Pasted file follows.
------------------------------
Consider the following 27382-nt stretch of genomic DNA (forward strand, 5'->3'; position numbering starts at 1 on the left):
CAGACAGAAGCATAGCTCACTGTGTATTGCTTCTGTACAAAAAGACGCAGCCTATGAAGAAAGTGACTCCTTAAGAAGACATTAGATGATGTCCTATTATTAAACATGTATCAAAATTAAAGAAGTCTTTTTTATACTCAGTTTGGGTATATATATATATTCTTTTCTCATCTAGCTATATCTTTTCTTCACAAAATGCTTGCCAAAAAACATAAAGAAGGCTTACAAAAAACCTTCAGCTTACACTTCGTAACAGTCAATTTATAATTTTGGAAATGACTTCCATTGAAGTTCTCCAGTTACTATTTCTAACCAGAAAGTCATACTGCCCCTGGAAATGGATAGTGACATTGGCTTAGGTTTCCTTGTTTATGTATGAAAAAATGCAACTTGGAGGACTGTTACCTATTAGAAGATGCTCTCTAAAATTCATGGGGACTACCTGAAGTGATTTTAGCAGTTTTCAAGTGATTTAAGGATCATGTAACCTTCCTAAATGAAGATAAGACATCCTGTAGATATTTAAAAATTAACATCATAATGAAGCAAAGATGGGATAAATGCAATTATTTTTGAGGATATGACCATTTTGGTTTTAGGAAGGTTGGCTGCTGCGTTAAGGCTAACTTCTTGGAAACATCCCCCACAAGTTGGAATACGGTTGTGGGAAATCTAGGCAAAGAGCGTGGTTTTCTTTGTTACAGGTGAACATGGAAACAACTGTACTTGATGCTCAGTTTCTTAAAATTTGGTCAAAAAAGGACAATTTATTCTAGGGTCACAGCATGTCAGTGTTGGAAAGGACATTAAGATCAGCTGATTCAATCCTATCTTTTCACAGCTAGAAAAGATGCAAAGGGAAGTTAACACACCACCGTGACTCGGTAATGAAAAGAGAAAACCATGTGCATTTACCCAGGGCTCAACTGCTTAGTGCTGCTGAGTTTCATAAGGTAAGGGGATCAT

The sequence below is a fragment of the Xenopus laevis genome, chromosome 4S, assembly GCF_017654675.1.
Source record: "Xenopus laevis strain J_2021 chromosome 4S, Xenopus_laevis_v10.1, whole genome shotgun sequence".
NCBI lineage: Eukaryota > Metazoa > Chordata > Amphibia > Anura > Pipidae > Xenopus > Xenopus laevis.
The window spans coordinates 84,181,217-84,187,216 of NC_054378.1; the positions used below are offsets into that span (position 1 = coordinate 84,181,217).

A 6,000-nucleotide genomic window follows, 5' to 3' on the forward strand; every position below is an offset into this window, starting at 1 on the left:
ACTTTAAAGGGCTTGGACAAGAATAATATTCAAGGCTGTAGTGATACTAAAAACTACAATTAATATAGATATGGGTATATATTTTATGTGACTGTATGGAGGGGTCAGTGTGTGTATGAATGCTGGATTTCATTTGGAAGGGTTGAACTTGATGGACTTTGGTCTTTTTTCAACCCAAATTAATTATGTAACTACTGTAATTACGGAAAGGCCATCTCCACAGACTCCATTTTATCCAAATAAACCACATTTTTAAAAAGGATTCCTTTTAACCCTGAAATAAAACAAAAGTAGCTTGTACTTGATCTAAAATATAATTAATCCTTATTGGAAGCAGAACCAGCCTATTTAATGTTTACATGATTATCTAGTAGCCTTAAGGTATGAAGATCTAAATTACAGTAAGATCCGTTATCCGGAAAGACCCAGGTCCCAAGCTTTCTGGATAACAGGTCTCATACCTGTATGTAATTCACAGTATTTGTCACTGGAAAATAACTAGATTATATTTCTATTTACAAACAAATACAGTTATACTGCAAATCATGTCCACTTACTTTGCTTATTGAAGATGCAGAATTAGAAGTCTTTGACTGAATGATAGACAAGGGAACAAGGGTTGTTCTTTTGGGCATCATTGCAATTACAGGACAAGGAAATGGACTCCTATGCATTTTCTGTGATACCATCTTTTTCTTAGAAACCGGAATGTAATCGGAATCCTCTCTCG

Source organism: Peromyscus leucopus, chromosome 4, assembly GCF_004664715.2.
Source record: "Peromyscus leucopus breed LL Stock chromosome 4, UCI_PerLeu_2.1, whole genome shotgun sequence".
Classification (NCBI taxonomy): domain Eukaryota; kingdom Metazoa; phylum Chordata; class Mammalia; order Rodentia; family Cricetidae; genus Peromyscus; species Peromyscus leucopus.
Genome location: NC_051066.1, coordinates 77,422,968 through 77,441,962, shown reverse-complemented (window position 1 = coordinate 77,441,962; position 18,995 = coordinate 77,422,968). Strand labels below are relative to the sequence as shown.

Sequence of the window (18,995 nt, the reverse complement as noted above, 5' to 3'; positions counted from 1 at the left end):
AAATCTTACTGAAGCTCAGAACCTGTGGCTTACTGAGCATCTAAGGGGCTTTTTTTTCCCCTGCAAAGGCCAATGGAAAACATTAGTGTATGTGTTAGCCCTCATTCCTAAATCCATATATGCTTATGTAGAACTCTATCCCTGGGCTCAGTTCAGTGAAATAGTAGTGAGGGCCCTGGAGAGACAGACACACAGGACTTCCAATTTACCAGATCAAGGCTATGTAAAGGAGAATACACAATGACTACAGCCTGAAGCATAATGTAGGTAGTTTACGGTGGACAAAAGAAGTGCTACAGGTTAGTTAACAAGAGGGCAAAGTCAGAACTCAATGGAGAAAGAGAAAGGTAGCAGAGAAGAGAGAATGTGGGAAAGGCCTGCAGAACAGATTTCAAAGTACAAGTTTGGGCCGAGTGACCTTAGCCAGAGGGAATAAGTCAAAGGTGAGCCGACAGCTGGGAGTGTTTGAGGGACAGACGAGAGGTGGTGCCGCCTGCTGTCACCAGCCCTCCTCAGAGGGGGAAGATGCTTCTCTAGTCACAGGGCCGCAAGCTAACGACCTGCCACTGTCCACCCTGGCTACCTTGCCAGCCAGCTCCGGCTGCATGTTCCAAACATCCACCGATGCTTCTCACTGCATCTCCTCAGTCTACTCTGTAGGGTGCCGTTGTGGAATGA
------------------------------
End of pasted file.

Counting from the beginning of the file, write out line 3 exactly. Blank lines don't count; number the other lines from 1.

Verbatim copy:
The sequence below is a fragment of the Xenopus laevis genome, chromosome 4S, assembly GCF_017654675.1.